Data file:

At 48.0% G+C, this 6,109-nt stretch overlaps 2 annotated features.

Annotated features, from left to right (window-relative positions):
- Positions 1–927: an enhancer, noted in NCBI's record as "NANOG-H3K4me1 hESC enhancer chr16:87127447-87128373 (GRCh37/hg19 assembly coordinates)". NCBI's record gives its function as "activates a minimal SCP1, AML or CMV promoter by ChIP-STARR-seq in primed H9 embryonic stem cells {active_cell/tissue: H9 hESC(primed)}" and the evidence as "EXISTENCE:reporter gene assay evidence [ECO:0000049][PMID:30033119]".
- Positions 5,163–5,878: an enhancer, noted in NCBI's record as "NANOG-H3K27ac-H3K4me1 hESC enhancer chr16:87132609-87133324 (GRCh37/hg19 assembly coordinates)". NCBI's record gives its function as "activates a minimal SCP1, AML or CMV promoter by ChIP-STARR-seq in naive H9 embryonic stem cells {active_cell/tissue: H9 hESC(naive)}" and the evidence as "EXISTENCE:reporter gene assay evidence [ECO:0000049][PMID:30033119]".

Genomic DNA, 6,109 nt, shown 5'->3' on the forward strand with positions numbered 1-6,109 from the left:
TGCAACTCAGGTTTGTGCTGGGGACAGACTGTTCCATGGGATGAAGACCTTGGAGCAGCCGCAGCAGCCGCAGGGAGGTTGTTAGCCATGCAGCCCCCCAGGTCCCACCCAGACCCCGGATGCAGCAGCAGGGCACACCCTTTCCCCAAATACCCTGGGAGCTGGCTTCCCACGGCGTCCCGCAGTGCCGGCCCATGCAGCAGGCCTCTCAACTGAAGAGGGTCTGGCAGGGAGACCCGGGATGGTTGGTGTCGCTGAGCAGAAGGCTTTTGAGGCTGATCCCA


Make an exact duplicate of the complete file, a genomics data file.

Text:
At 48.0% G+C, this 6,109-nt stretch overlaps 2 annotated features.

Annotated features, from left to right (window-relative positions):
- Positions 1–927: an enhancer, noted in NCBI's record as "NANOG-H3K4me1 hESC enhancer chr16:87127447-87128373 (GRCh37/hg19 assembly coordinates)". NCBI's record gives its function as "activates a minimal SCP1, AML or CMV promoter by ChIP-STARR-seq in primed H9 embryonic stem cells {active_cell/tissue: H9 hESC(primed)}" and the evidence as "EXISTENCE:reporter gene assay evidence [ECO:0000049][PMID:30033119]".
- Positions 5,163–5,878: an enhancer, noted in NCBI's record as "NANOG-H3K27ac-H3K4me1 hESC enhancer chr16:87132609-87133324 (GRCh37/hg19 assembly coordinates)". NCBI's record gives its function as "activates a minimal SCP1, AML or CMV promoter by ChIP-STARR-seq in naive H9 embryonic stem cells {active_cell/tissue: H9 hESC(naive)}" and the evidence as "EXISTENCE:reporter gene assay evidence [ECO:0000049][PMID:30033119]".

Genomic DNA, 6,109 nt, shown 5'->3' on the forward strand with positions numbered 1-6,109 from the left:
TGCAACTCAGGTTTGTGCTGGGGACAGACTGTTCCATGGGATGAAGACCTTGGAGCAGCCGCAGCAGCCGCAGGGAGGTTGTTAGCCATGCAGCCCCCCAGGTCCCACCCAGACCCCGGATGCAGCAGCAGGGCACACCCTTTCCCCAAATACCCTGGGAGCTGGCTTCCCACGGCGTCCCGCAGTGCCGGCCCATGCAGCAGGCCTCTCAACTGAAGAGGGTCTGGCAGGGAGACCCGGGATGGTTGGTGTCGCTGAGCAGAAGGCTTTTGAGGCTGATCCCA